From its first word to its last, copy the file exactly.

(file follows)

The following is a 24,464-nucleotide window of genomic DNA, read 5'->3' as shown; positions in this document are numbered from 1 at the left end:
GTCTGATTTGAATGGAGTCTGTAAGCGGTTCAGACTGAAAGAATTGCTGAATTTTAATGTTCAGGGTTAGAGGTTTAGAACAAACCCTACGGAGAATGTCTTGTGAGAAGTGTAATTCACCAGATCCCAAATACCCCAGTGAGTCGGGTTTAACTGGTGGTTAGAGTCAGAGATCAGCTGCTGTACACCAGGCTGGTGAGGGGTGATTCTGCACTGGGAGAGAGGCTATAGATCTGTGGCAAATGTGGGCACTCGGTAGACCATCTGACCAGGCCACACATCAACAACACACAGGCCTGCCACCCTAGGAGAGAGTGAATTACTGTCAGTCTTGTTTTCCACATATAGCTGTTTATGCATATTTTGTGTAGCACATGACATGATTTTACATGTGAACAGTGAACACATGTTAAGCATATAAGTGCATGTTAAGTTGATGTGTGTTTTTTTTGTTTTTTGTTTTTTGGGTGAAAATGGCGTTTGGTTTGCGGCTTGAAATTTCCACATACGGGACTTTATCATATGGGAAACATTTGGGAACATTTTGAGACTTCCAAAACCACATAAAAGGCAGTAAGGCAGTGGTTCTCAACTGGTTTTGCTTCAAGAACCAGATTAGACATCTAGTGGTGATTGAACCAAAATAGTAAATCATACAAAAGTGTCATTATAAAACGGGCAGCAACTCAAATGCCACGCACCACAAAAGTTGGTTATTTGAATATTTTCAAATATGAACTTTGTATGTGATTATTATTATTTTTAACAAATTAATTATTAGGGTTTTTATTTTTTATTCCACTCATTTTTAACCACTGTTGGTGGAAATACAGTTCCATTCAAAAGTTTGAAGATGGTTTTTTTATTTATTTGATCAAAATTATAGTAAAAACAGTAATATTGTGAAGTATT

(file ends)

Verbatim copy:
The following is a 24,464-nucleotide window of genomic DNA, read 5'->3' as shown; positions in this document are numbered from 1 at the left end:
GTCTGATTTGAATGGAGTCTGTAAGCGGTTCAGACTGAAAGAATTGCTGAATTTTAATGTTCAGGGTTAGAGGTTTAGAACAAACCCTACGGAGAATGTCTTGTGAGAAGTGTAATTCACCAGATCCCAAATACCCCAGTGAGTCGGGTTTAACTGGTGGTTAGAGTCAGAGATCAGCTGCTGTACACCAGGCTGGTGAGGGGTGATTCTGCACTGGGAGAGAGGCTATAGATCTGTGGCAAATGTGGGCACTCGGTAGACCATCTGACCAGGCCACACATCAACAACACACAGGCCTGCCACCCTAGGAGAGAGTGAATTACTGTCAGTCTTGTTTTCCACATATAGCTGTTTATGCATATTTTGTGTAGCACATGACATGATTTTACATGTGAACAGTGAACACATGTTAAGCATATAAGTGCATGTTAAGTTGATGTGTGTTTTTTTTGTTTTTTGTTTTTTGGGTGAAAATGGCGTTTGGTTTGCGGCTTGAAATTTCCACATACGGGACTTTATCATATGGGAAACATTTGGGAACATTTTGAGACTTCCAAAACCACATAAAAGGCAGTAAGGCAGTGGTTCTCAACTGGTTTTGCTTCAAGAACCAGATTAGACATCTAGTGGTGATTGAACCAAAATAGTAAATCATACAAAAGTGTCATTATAAAACGGGCAGCAACTCAAATGCCACGCACCACAAAAGTTGGTTATTTGAATATTTTCAAATATGAACTTTGTATGTGATTATTATTATTTTTAACAAATTAATTATTAGGGTTTTTATTTTTTATTCCACTCATTTTTAACCACTGTTGGTGGAAATACAGTTCCATTCAAAAGTTTGAAGATGGTTTTTTTATTTATTTGATCAAAATTATAGTAAAAACAGTAATATTGTGAAGTATT